The adage: 'all data is spatial'is especially pertinent in the field of neuroscience, since neuronal data must be indexed by the neuroanatomical location of phenomena or entities under study. Brain atlases are very widely used as laboratory tools, being some of the most highly cited publications in science. This proposal seeks to use brain atlases as a method for indexing data from the literature in a neuroinformatics system. This data includes both textual and graphical information, ranging from highly detailed maps constructed from vector- based spatial primitives, histological photographs and drawings, to textual reports of experimental findings in the literature (which we will analyze on a large scale). These data represent a significant scientific investment that are currently locked away in previously published journal articles (and the detailed data-sets and drawings from researchers that were used to write the articles). A prototype that summarizes the last fifteen years' output of one of the world's most prominent neuroanatomy laboratories is immediately available. This project will develop a collaborative environment to enable neuroscientists to use these valuable maps within the community as a whole by contributing data to a shared system with an open-source system (called 'NeuARt II') that permits querying, overlaying, viewing and annotating such data in an integrated manner. We will also use Natural Language Processing (NLP) techniques to index neuroanatomical references in large numbers of journal articles to be accessible within our infrastructure. As an initial text corpus, we over 110,000 documents taken from last 35 years of published information from the primary neuroanatomical literature. We will construct a neuroanatomical interface that conceptually resembles the 'Google Maps'system, permitting users to use an intuitive spatial interface to browse large amounts of biomedical data in spatial register. The proposed infrastructure will also provide new opportunities to compare and synthesize the anatomical components of neuroscience data multiple modalities (physiological, behavioral, clinical, genetic, molecular, etc.).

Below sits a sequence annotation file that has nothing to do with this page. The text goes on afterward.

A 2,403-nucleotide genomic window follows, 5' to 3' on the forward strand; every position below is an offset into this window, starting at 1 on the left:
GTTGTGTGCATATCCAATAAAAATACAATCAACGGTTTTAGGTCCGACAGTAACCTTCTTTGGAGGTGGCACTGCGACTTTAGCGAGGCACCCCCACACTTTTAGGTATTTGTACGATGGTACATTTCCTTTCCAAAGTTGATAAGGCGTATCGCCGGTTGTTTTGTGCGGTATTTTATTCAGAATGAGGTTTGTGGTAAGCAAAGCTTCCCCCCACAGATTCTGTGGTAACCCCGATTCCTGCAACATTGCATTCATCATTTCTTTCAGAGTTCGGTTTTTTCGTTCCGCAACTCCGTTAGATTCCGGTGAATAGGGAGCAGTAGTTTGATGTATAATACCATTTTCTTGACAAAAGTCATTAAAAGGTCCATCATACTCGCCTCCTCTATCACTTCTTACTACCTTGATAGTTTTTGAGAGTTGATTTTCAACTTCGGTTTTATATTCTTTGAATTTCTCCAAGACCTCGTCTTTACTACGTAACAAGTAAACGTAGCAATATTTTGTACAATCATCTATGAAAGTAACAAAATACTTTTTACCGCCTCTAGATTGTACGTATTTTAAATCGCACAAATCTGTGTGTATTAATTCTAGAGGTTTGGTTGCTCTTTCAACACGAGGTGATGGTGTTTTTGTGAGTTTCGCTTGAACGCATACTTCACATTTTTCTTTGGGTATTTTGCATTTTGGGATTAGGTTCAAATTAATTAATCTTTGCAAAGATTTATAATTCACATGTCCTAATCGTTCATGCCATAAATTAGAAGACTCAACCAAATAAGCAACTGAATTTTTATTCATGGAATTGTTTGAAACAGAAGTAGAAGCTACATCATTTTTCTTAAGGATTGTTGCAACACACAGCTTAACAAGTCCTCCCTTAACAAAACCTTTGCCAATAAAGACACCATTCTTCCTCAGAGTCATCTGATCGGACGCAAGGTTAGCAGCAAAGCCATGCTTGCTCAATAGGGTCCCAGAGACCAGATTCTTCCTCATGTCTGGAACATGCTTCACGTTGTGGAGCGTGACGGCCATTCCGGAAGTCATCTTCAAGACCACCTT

Given the scope of the use of neuroanatomical maps from the rat and mouse in the study of neurobiological disease, we expect our research impact scientists working in almost all subfields of the subject. Our collaborators who form the early adopters of this approach are neuroendocrinology researchers studying the mechanisms of stress and anxiety disorders which are estimated to affect 19.1 million people in the USA, costing $42 billion in health care costs per year (source: Anxiety Disorders Association of America). A better understanding of the neuronal mechanisms underlying these disorders could lead to new, effective therapies and treatments.
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